TAKT Project for KISHU+ - Photo by Masayuki Hayashi

TAKT Project for KISHU+ – All photos by Masayuki Hayashi

Paris 2018 – At Maison Objet, TAKT Project presents the debut collection of KISHU+, a lacquerware design accessories brand from the Wakayama prefecture in Japan. The company incorporates modern technologies harnessing from the know-how of local producing areas such as Maki-e and Negoro-nuri in the name of “liberal craftsmanship”.


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TAKT Project for KISHU+ - Photo by Masayuki Hayashi

We have great respect of traditional craftsmanship but we are challenging to go forward with a more liberal approach by incorporating modern technology” explains name, co-founder of TAKT Project. “These things are not a replacement for hard craftsmanship, but a challenge for further extend it.” Explain at KISHU+.

TAKT Project for KISHU+ - Photo by Masayuki Hayashi

The SAKKAKU Maki-e box was designed by digital 3D technology being projected on a cuboid and painted by hand. When viewed from a certain angle, the maki-e becomes visible once more. Long story short: think digital, draw by hand. The Maki-e Japanese technique involves decorating with gold or silver powder on lacquered surfaces with a traditional brushes.

SAKKAKU by TAKT Project for KISHU+ - Photo by Masayuki Hayashi

The SHIZUKU pendant lamp applies Maki-e not simply to a decoration, but rather to a efficient reflected light. The HIGURE table lamp features hand painted maki-e with its subtle variations to transform the hard electric light to create a soft light inspired by sunsets’ hues.

HIGURE by TAKT Project for KISHU+ - Photo by Masayuki Hayashi

By utilizing the characteristics of hand painted maki-e, we have created a king of soft variation not usually found in home electronics.” Explain at TAKT Project. The debut collection feature also ORI glossy sheet-metal trays and MINAMO candle holder which creates an elegant ripple effect by using computers simulation and then painting with in-jet black lacquer.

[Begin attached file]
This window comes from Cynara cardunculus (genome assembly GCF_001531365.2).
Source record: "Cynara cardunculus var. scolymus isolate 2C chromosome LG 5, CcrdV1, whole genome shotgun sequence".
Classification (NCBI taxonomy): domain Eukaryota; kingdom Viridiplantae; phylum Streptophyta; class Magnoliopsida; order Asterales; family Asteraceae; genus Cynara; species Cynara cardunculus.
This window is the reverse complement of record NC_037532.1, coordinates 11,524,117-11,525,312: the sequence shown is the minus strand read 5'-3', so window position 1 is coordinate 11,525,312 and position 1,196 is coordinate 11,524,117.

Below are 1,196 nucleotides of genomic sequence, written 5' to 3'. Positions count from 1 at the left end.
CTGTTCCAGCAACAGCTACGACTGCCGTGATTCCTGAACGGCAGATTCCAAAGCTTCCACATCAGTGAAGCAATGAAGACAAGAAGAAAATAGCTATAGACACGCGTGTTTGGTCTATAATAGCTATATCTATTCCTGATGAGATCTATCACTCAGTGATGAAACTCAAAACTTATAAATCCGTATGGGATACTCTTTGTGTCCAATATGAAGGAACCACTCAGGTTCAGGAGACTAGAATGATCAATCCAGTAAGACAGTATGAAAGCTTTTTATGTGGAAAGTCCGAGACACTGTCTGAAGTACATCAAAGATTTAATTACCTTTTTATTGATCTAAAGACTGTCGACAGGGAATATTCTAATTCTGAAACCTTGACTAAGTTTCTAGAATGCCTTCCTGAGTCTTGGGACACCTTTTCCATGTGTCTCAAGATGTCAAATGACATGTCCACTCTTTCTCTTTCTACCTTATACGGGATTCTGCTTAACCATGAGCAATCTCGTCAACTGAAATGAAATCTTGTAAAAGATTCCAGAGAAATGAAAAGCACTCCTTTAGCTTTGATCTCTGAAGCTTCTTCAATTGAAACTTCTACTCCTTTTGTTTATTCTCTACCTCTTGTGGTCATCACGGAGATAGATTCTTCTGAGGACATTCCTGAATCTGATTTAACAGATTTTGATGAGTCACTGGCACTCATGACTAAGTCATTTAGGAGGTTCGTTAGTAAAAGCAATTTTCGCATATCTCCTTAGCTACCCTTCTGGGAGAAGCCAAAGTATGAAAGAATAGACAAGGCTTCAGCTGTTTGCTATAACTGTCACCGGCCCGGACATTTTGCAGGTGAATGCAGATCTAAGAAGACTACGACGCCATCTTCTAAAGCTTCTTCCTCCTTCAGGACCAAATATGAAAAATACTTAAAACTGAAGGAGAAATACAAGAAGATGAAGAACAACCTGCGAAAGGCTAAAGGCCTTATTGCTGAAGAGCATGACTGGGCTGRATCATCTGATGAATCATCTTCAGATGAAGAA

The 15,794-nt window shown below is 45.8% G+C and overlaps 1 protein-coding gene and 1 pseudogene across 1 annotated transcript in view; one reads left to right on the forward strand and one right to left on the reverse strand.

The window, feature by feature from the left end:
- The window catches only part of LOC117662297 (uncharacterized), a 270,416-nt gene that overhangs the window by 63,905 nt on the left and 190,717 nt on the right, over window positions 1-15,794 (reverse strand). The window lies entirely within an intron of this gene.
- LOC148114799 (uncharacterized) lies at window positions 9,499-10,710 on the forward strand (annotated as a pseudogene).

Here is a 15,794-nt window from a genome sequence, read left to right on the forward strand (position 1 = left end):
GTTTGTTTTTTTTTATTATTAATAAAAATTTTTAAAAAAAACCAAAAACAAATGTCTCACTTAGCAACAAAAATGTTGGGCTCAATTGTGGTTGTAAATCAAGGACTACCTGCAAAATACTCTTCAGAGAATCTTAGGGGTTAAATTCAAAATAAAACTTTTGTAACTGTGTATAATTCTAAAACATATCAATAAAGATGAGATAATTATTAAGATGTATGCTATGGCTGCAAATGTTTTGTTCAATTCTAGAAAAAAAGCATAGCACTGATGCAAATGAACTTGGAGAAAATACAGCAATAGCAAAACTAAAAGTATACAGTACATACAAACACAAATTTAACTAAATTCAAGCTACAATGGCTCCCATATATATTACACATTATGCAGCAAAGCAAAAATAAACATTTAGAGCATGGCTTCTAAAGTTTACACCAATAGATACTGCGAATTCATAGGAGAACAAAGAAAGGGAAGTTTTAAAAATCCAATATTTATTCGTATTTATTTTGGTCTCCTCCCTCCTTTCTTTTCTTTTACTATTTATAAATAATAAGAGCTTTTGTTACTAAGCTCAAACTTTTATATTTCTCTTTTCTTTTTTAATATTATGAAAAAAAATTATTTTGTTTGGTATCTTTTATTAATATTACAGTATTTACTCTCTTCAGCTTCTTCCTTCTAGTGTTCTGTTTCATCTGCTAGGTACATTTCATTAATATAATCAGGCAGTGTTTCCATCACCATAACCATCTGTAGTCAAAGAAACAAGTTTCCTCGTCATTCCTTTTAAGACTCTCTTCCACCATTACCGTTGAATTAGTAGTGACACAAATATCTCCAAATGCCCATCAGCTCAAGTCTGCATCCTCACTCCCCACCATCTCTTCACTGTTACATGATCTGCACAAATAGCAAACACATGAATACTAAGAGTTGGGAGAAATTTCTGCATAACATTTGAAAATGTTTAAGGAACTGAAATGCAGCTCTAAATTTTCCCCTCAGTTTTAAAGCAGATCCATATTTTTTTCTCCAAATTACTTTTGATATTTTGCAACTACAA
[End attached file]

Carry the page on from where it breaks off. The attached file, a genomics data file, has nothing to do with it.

MINAMO by TAKT Project for KISHU+ - Photo by Masayuki Hayashi

3D digital design meets craftsmanship. The SHIMA single-flower vases are both hand-worked and machine-worked coating Japanese lacquer on a aluminum extruded material. The uneven form of TOGI wooden box is carefully carved out using computer control. The lacquered surface is then polished by hand creating a three-dimensional effect.

SHIMA by TAKT Project for KISHU+ - Photo by Masayuki Hayashi

For the MICHIKAKE mirror “we lacquered on a glass surface for the first time. The lacquer plays a role in the frame as well. At the same time the differences in texture produce three attractive variations in reflection”.

MICHIKAKE by TAKT Project for KISHU+ - Photo by Masayuki Hayashi

For the KAKERA metal polyhedron boxes glossy lacquer is applied on each facet and then polished by the edges according to the Negoro-nuri technique to create a comfortable feeling. Negoro-nuri ancient technique requires black lacquer being coated multiple times before coating a final single vermillion lacquer on top.

KAKERA by TAKT Project for KISHU+ - Photo by Masayuki Hayashi

All photos by Masayuki Hayashi; courtesy of TAKT Project and KISHU+.

SHIZUKU by TAKT Project for KISHU+ - Photo by Masayuki Hayashi